If a government agency isn’t happy with the service it’s getting, it has every right to go out and find an alternative.
In that regard, we have no qualms with the Allen County commissioners considering expanding Miami County’s building inspections department into the region.
The fact it’s being considered in darkness should concern all taxpayers, though.
Earlier this week, the county acknowledged it never really stopped considering Miami County as an alternative to the City of Lima’s services for inspecting commercial buildings. The issue came to a head in the spring, and from outward appearances everything was solved when the sides agreed to communicate better.
Except apparently nothing was resolved. In a commissioners’ meeting Thursday, the city’s director of public works, Howard Elstro, expressed that he thought they’d worked everything out in the spring. The commissioners expressed nothing had been worked out at all.
It’s hard to judge this intergovernmental infighting, as no one’s interested in speaking in specifics about what’s substandard about Lima’s service. There’s been talk in the past that it’s too slow to respond, but an audit by the Ohio Department of Commerce’s Board of Building Standards showed Lima was above average in its service and turn-around times.
It’s Allen County’s right to move the money, which amounts to nearly $500,000 for the City of Lima right now, to whatever entity it thinks will offer the best service for the best price.
What concerns us is the commissioners haven’t taken a single vote about this. There isn’t a single request for proposals. There hadn’t been an on-the-record discussion about the issue mentioned in meeting minutes since it first came up in the spring until Elstro addressed the commissioners on Thursday about rumors he’d heard that the county considered ditching its long-standing relationship with Lima.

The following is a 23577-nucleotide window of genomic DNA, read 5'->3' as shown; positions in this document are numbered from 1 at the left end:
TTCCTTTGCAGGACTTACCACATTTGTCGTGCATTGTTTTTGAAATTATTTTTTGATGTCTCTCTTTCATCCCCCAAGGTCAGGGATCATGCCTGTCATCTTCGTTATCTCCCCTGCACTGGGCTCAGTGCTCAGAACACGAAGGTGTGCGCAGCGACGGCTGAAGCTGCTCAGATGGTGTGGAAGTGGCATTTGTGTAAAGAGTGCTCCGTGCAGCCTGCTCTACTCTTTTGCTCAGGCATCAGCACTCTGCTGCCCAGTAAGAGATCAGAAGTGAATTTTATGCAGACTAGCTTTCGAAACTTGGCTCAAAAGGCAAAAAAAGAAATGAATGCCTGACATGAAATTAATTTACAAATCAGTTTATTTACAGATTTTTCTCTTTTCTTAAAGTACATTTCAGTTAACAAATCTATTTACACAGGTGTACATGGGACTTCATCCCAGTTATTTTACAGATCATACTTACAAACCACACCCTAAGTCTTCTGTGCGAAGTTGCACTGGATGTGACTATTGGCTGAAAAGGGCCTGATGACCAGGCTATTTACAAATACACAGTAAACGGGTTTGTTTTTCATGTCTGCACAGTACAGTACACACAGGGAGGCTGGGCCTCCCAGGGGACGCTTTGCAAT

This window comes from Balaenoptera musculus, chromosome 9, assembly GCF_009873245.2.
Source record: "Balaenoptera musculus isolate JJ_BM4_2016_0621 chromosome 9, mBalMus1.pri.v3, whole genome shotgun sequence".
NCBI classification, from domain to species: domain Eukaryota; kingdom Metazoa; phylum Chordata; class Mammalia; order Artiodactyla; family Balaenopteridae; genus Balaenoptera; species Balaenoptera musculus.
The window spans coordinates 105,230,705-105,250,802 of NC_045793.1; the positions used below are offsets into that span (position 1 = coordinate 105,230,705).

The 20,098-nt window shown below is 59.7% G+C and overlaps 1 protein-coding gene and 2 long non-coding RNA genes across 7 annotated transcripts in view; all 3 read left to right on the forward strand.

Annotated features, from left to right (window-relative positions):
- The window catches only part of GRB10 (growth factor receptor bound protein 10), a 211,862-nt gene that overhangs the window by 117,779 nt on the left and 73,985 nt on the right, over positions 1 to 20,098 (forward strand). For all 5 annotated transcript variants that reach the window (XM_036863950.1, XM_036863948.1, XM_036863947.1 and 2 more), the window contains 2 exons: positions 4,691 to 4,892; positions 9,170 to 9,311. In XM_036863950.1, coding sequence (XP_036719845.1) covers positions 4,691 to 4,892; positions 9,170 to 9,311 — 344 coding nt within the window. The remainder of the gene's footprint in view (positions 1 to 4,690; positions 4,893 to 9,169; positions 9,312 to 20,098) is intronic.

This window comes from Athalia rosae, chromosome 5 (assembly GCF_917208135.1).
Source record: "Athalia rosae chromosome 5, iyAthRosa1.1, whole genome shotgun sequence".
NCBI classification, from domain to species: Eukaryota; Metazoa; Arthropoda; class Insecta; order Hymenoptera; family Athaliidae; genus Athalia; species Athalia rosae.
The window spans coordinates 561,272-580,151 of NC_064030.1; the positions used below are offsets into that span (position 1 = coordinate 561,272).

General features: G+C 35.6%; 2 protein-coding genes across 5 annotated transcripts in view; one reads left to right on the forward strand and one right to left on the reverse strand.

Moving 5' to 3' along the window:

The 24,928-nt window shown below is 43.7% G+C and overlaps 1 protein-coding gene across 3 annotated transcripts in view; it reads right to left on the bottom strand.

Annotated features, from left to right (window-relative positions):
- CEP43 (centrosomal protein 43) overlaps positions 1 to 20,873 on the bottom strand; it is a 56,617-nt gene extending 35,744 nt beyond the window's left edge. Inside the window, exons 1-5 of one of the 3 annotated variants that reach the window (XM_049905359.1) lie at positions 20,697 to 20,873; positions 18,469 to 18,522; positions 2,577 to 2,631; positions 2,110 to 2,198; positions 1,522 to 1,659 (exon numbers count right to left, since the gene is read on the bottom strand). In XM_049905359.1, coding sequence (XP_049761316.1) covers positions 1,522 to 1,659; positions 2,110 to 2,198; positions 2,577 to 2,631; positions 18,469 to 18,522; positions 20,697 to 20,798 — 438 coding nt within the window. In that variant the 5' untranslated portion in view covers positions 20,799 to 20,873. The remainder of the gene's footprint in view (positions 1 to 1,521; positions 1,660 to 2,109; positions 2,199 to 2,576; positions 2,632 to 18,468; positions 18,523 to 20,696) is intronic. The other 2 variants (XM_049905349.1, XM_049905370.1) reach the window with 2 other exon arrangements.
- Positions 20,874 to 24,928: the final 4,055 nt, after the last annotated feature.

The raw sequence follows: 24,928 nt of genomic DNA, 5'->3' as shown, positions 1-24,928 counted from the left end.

This should concern all taxpayers. This isn’t some kind of uncharted water for the county. The county issues contracts and makes agreements all the time. In those cases, the commissioners discusses the issue in open session. It issues a request for proposal, which is an item by item description of what the county wants to accomplish. It receives bids on the project. Then it accepts a bid on the project, using the standard “lowest and best.”
At least that’s what happens for most construction projects and requests for service. For some reason, it hasn’t followed that pathway yet. Lima hasn’t even had the chance to submit a bid that might address the commissioners’ concerns.
It’s a shame, too, since those proposals are often the best way to clear up what exactly the county expects out of its vendors.
We’re an optimistic group this time of year, though, so we’ll hope this has just been an oversight by the commissioners’ office. We’re sure they meant to do this all along. And once this is all documented accurately and opened up for a real selection, the taxpayers will rest easily to know the county did its due dilligence and made the best choice.
Until then, we demand the commissioners make decisions in the sunlight instead of the shadows.